• Trevor’s research has also found that a majority of LGBTQ young people (68%) had never participated in sports for a school or community league or club — with many citing fear of bullying and discrimination as a key factor for not participating.

If you or someone you know needs help or support, The Trevor Project’s trained crisis counselors are available 24/7 at 1-866-488-7386, via chat at TheTrevorProject.org/Help, or by texting START to 678678.

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National

Ohio high school cancels play with Gay character after Pastor complains

The School’s fall production of “She Kills Monsters” was scheduled to open in less than one month until the play was canceled

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Hillsboro High School (Screenshot via Cincinnati ABC affiliate WCPO-TV)

HILLSBORO, Oh. — A Southwest Ohio high school’s play was abruptly canceled after Jeff Lyle, a local pastor from Good News Gathering, complained of a gay character. 

Hillsboro High School’s fall production of “She Kills Monsters” was scheduled to open in less than one month, until students learned the play would be canceled last week, reports Cincinnati’s ABC affiliate WCPO

The story follows a high school senior as she learns about her late sister’s life. It is implied throughout the play that her sister is gay, according to the news station.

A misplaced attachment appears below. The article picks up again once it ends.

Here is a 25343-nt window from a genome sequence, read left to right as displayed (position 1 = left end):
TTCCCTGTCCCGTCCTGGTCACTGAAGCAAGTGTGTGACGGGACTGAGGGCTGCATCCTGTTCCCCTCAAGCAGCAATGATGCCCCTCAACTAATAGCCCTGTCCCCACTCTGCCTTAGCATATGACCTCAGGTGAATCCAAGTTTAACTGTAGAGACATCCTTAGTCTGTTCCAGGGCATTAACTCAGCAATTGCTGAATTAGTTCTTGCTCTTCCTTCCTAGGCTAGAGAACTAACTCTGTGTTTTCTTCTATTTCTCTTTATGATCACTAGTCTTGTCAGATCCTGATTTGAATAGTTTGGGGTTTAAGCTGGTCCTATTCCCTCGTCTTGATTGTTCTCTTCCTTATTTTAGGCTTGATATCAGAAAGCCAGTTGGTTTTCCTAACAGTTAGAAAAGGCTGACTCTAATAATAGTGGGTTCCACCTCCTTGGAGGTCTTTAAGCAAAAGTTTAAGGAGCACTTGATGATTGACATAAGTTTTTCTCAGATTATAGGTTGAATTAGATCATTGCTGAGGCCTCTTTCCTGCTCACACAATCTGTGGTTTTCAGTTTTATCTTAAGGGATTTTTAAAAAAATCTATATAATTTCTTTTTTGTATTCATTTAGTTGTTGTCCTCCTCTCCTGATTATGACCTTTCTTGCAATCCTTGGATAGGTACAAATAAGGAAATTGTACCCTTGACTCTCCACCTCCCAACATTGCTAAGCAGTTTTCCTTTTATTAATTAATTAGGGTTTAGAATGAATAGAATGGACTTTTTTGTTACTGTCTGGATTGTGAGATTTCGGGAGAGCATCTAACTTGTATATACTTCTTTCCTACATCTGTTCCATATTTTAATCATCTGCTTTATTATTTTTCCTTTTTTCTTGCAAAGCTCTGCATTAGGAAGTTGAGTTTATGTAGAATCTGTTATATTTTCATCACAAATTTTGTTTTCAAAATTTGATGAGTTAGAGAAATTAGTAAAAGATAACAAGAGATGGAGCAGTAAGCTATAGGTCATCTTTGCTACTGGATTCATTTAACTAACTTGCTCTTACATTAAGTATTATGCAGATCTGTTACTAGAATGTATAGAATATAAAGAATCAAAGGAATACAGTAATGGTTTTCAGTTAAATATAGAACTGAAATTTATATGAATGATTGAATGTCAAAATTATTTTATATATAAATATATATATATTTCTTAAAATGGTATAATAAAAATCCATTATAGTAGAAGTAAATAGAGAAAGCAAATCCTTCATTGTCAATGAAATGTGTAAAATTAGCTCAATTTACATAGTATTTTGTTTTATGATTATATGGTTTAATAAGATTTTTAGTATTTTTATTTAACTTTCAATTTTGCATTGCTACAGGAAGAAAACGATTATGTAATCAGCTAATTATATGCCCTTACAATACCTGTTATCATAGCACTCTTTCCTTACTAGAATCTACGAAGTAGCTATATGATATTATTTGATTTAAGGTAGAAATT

The play’s cancellation comes a week after Lyle, a long-time voice of the anti-LGBTQ+ religious-right in Ohio, and a group of parents confronted the production’s directors at a meeting, according to Cincinnati CBS affiliate Local 12. Lyle denies pressuring school officials, but tells WCPO he supports the decision.

“From a Biblical worldview this play is inappropriate for a number of reasons, e.g. sexual innuendo, implied sexual activity between unmarried persons, repeated use of foul language including taking the Lord’s name in vain,” Lyle said. 

Some families say they believe Lyle did influence the school’s decision. 

“I think that’s wrong,” Jon Polstra, a father of one of the actors, told WCPO. “All they would have had to do if they objected to something in the play was not go to the play.”

In a statement to Local 12, Hillsboro City Schools Superintendent Tim Davis said the play was canceled because it “was not appropriate for our K-12 audience.”

The Lexington Herald Leader reports that the school planned to perform a version intended for audiences as young as 11 years old. 

Students were “devastated” and “blindsided” by the news, according to WCPO. 

“It felt like we had just been told, ‘Screw off and your lives don’t matter,'” Christopher Cronan, a Hillsboro High student, said. “I am openly bisexual in that school and I have faced a lot of homophobia there, but I never expected them to cancel a play for a fictional character.”

Cronan’s father, Ryan, also voiced his frustration. 

“They want to say the town is just not ready, but how are you not ready? It’s 2021,” Ryan Cronan said.

Students have started a GoFundMe in hopes of putting on the production at a community theater in 2022.

“If we do raise enough money, I am going to be genuinely happy for a very long time, because that means people do care,” Cronan told WCPO.